Anatomy Review: Diaphragm

By Skyler Zarndt MS, ATC, CSCS

"If breathing is not normalised - no other movement pattern can be" Karel Lewit, MD
“If breathing is not normalised – no other movement pattern can be” Karel Lewit, MD

The diaphragm might be one of, if not, THE most important muscle in our body.  But it is also a  muscle that is neglected more often than not.  It’s an afterthought in our training.  We can’t see it, it’s tough for the average person to feel it, and a lot of people have no idea how it works.  But its role in our body is so absolutely critical that ignoring it is ridiculous.

The man to the left is Karel Lewit, MD.  He is the founder of the internationally renowned “Prague School of Manual Medicine & Rehabilitation” and someone who is considered a founding father of modern manual medicine.  So basically, he’s smarter than most.

His quote about breathing, if you aren’t familiar with it already, will absolutely CHANGE the way you think about training as a whole.  Whether it’s your own training routine, or maybe a client’s or an athletes, we NEED to understand the function of the diaphragm and WHY its so important to creating the most optimally functioning athletes possible.

The diaphragm is a large, sheet-like muscle that separates the thorax from the abdomen.  It’s attachment sites and action (I dislike Origin/Insertion) are:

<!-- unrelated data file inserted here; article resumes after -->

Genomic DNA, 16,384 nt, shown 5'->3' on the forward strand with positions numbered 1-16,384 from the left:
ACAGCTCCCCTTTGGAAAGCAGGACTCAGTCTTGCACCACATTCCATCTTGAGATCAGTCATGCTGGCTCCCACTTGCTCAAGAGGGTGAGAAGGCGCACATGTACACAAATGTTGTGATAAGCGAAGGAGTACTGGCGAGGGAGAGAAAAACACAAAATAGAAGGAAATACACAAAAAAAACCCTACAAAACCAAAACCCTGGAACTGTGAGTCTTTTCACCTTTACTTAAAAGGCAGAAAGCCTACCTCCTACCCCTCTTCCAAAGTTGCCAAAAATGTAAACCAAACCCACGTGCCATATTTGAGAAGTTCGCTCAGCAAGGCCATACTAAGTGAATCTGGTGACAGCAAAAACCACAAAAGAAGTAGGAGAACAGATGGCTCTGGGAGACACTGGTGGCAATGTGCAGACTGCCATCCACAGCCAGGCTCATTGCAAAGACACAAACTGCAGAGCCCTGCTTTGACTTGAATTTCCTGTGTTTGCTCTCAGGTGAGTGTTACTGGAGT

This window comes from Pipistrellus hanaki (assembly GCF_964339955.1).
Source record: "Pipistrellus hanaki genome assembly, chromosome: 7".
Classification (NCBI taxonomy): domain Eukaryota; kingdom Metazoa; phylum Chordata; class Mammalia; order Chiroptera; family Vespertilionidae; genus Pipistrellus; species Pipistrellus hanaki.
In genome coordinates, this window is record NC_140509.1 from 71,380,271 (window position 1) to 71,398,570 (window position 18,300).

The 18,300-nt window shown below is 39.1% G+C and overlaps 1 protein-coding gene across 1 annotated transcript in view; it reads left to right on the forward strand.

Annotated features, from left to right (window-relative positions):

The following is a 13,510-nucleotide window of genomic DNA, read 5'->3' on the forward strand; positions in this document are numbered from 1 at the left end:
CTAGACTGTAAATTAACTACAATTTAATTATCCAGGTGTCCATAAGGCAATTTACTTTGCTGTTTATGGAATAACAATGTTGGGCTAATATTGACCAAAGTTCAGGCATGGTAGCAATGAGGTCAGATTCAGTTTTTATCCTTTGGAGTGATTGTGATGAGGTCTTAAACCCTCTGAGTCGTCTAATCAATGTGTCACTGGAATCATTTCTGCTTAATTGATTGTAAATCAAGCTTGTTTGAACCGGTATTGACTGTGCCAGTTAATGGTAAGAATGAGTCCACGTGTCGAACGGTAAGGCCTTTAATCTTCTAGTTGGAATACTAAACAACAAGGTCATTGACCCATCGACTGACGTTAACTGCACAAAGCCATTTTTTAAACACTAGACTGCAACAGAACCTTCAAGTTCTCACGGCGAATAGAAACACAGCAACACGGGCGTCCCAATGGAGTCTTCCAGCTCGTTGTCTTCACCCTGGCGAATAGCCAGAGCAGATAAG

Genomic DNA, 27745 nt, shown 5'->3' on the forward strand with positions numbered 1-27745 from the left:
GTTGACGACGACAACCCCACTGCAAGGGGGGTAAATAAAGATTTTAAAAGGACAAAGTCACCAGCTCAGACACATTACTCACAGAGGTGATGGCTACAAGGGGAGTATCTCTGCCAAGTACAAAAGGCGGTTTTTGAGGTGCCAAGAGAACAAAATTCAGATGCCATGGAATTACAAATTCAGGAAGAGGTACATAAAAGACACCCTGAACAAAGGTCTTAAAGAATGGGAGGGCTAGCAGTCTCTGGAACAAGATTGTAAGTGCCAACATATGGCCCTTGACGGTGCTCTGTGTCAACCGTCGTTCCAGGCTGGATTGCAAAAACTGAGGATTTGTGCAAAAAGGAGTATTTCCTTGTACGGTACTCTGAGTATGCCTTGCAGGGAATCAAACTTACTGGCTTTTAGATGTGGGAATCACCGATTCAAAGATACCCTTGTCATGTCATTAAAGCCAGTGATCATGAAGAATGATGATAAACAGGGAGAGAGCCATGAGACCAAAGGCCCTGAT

• ATTACHMENT A
    • Sternal Portion: Inner Xiphoid process
    • Costal Portion: Innner surface of the lower 6 ribs
    • Lumbar Portion: Upper 2 or 3 lumbar vertebrae via 2 cura
  • ATTACHMENT B
    • Central tendon of the diaphragm
  • ACTION
    • Draws the central tendon down, increasing thoracic cavity volume

diaphragmAs you can notice, the diaphragm is a dome shape muscle.  It’s primary role is in respiration, although it should be noted that it may play a role in postural stabilization.  The diaphragm works like a piston and allows us to breathe through negative pressure.  When we contract the diaphragm, the dome flattens out.  Because the “top” of the dome is now lower, negative pressure in the thoracic cavity forces air INTO the lungs while also increasing intra-abdominal pressure.  As we exhale, the diaphragm relaxes, the dome rises, and air is pushed back out of the lungs.

Proper diaphragm function is critical to maintaining ideal respiratory function, decreased low back pain, better posture, overall abdominal strength, and improved performance in general,  I’ve worked with many athletes and clients with improper breathing stereotypes.  Most of them complain of low back pain, stiff or tight neck musculature (accessory breathing muscles), decreases spinal mobility, increase OVERALL tone in their musculature, and generally poor posture.

Now that we understand the anatomy and physiology of the diaphragm and how it relates to proper breathing, we can discuss HOW to correct our breathing stereotypes.

Better Breathing = Better Performance

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